London, UK – Continuing with their series of historic Captain Beefheart concert releases, Gonzo Multimedia has just released on CD a rare live recording of the Captain and his Magic Band in concert at the Commodore Ballroom in Vancouver in March of 1973! Don Van Vliet (born Don Glen Vliet; January 15, 1941 – December 17, 2010) was an American musician, singer-songwriter, artist and poet known by the stage name Captain Beefheart. His musical work was conducted with a rotating ensemble of musicians called the Magic Band (1965–1982), with whom he recorded 13 studio albums. Noted for his powerful singing voice with its wide range, Van Vliet also played the harmonica, saxophone and numerous other wind instruments. His music blended rock, blues and psychedelia with avant-garde and contemporary experimental composition. Beefheart was also known for exercising an almost dictatorial control over his supporting musicians, and for often constructing myths about his life.
During his teen years in Lancaster, California, Van Vliet developed an eclectic musical taste and formed friendship with Frank Zappa, with whom he sporadically collaborated. He began performing with his Captain Beefheart persona in 1964 and joined the original Magic Band line-up, initiated by Alexis Snouffer, in 1965. The group drew attention with their cover of Bo Diddley's “Diddy Wah Diddy”, which became a regional hit. It was followed by their acclaimed debut album 'Safe As Milk', released in 1967 on Buddah Records. After being dropped by two consecutive record labels, they signed to Zappa's Straight Records. As producer, Zappa granted Beefheart unrestrained artistic freedom in making 1969's 'Trout Mask Replica', which ranked 58th in Rolling Stone magazine's 2003 list of the 500 greatest albums of all time. In 1974, frustrated by lack of commercial success, he released two albums of more conventional rock music that were critically panned; this move, combined with not having been paid for a European tour, and years of enduring Beefheart's strict discipline, led the entire band to quit. Beefheart eventually formed a new Magic Band with a group of younger musicians and regained contemporary approval through three final albums: 'Shiny Beast (Bat Chain Puller)' (1978), 'Doc At The Radar Station' (1980) and 'Ice Cream For Crow' (1982).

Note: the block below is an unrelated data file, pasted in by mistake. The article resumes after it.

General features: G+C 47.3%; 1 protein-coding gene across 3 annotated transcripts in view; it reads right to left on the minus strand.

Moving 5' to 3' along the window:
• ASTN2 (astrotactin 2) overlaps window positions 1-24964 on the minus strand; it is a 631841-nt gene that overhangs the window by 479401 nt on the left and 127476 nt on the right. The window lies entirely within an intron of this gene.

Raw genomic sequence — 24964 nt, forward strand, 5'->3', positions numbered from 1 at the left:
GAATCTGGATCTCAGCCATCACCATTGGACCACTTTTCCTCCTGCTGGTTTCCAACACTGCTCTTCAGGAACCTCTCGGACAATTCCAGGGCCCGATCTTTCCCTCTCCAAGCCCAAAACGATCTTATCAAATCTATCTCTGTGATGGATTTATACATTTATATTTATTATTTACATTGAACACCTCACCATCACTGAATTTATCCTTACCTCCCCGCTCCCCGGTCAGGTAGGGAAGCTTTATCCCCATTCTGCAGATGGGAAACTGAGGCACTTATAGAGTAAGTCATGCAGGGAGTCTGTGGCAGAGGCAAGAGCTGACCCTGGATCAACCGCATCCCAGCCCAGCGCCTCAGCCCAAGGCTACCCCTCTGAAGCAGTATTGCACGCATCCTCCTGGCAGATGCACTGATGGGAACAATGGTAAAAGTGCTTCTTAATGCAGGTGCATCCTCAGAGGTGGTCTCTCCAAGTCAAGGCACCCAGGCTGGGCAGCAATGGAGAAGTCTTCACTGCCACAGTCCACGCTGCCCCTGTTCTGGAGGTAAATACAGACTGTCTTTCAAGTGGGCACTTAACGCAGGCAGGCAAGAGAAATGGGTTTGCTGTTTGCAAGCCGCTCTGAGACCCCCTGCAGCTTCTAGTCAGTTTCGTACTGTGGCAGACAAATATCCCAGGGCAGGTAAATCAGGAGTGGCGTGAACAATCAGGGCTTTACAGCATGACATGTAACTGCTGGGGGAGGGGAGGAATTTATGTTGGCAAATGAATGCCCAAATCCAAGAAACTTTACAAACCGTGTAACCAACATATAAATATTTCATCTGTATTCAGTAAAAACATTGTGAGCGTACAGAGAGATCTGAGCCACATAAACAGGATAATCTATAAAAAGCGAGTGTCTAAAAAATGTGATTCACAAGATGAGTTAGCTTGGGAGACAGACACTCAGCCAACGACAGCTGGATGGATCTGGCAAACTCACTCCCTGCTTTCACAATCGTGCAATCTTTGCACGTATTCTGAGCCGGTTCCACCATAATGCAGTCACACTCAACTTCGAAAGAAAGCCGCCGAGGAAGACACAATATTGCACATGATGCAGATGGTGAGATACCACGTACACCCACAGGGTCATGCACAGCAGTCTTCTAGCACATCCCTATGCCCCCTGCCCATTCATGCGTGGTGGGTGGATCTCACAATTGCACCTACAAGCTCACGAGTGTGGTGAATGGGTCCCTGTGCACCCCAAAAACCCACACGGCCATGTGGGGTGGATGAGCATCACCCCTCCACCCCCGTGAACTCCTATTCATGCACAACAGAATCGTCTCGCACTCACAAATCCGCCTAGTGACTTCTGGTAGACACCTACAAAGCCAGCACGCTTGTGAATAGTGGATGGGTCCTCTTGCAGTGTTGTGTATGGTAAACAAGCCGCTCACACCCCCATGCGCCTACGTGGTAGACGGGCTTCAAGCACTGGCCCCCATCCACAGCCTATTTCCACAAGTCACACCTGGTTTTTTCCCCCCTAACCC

Van Vliet has been described as “...one of modern music's true innovators” with “...a singular body of work virtually unrivaled in its daring and fluid creativity.” Although he achieved little commercial or mainstream critical success, he sustained a cult following as a 'highly significant' and 'incalculable' influence on an array of New Wave, punk, post-punk, experimental and alternative rock musicians. Known for his enigmatic personality and relationship with the public, Van Vliet made few public appearances after his retirement from music (and from his Beefheart persona) in 1982. He pursued a career in art, an interest that originated in his childhood talent for sculpture, and a venture that proved to be his most financially secure. His expressionist paintings and drawings command high prices, and have been exhibited in art galleries and museums across the world. Van Vliet died in 2010, having suffered from multiple sclerosis for many years.
This extraordinary record catches the Captain at his best; live on stage in 1973. Someone who was in the audience that night later wrote: “The Captain Beefheart show was beyond my expectations, it washed over us with a magic gumbo of free-jazz, swampy blues, avante garde squawking and punky insolence. We loved it. We didn't know what it was, but we loved it. Captain Beefheart was at least twice as old as most of us in the room, but that wasn't an issue, not in the least. It rocked our world.”
Low Yo Yo Stuff
Woman's Gotta Hit a Man
Band Intro (without Alex St. Clair)
Sugar 'n' Spikes
I'm Gonna Booglarize
Old Black Snake
Alice in Blunderland
I'm a King/Sugar
Big Eyed Beans from Venus
To purchase Captain Beefheart 'Commodore Ballroom, Vancouver 1973' CD:
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